THURSDAY, July 26 (HealthDay News) -- Fat stem cells can be used to engineer new small-diameter blood vessels, according to a study presented at the American Heart Association's Basic Cardiovascular Sciences 2012 Scientific Sessions, held from July 23 to 26 in New Orleans.
Jaclyn A. Brennan, from the University of Oklahoma in Norman, and colleagues used human amniotic membrane as a biological substrate to fabricate a small-diameter tissue-engineered blood vessel (TEBV). They differentiated adipose-derived stem cells into smooth muscle cells (SMCs) and seeded them onto a flat sheet of the amniotic membrane. To develop a tubular construct similar to that of a muscular artery's tunica media layer, the cell-seeded sheet was wrapped around a 3 mm O.D. removable mandrel with six to seven revolutions. The TEBV was assessed for biochemical and mechanical properties after a two-week static culture period. Contraction of the vessel in response to carbachol, a specific agonist for SMCs, was examined and compared to the contraction of porcine coronary arteries. Burst pressure and elastic modulus tests were also conducted.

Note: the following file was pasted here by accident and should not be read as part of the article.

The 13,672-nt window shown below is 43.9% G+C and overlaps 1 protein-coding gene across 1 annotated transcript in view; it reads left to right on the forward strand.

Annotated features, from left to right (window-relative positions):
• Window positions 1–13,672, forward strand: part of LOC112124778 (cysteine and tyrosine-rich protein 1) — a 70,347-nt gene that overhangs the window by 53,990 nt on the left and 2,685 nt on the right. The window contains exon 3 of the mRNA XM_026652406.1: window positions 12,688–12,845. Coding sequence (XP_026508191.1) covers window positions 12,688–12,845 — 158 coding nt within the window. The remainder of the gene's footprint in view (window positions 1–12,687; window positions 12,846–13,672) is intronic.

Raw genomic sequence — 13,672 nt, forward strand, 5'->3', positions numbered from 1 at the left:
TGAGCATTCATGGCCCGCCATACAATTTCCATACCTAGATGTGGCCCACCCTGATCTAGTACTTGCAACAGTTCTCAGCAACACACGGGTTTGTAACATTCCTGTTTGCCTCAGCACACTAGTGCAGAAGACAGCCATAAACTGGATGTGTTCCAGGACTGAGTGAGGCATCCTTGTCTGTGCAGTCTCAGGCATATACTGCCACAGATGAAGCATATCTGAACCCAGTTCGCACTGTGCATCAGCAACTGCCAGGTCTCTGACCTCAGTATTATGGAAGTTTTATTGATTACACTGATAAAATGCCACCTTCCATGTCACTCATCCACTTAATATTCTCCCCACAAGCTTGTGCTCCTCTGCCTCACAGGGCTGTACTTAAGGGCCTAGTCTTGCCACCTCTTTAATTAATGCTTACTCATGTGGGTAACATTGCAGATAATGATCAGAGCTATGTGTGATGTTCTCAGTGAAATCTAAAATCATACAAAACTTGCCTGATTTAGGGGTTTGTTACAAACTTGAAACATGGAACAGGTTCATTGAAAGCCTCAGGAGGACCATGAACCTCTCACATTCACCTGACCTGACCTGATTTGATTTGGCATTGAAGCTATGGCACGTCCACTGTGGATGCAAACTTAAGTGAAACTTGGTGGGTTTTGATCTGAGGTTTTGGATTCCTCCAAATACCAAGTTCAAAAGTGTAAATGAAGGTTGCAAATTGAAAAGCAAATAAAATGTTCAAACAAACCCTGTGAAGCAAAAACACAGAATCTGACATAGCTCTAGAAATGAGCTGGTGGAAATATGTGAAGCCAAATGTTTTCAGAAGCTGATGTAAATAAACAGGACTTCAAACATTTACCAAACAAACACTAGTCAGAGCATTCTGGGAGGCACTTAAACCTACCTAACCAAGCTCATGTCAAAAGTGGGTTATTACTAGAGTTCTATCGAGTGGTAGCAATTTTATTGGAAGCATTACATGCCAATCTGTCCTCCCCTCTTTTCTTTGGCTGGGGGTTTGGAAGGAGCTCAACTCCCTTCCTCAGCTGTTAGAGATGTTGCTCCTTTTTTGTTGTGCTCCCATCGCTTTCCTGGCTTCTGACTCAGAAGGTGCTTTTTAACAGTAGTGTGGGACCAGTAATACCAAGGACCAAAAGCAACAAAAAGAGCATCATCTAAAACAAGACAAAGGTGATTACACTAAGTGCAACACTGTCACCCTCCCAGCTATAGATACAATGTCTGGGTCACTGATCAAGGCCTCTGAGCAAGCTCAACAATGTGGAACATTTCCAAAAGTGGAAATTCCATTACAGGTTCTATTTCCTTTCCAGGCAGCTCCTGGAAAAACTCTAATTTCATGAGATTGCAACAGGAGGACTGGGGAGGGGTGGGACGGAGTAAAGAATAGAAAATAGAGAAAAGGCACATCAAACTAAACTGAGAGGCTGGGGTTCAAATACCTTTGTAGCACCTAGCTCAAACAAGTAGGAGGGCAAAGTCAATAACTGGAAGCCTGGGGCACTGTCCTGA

The researchers found that the mechanical integrity of this construct could be further improved by exposure to appropriate physiological conditions in a perfusion bioreactor. Adipose-derived endothelial cells could be also be seeded into the lumen of the construct to prevent platelet adhesion.
"Our engineered blood vessels have good mechanical properties and we believe they will contract normally when exposed to hormones. They also appear to prevent the accumulation of blood platelets -- a component in blood that causes arteries to narrow," a coauthor said in a statement.
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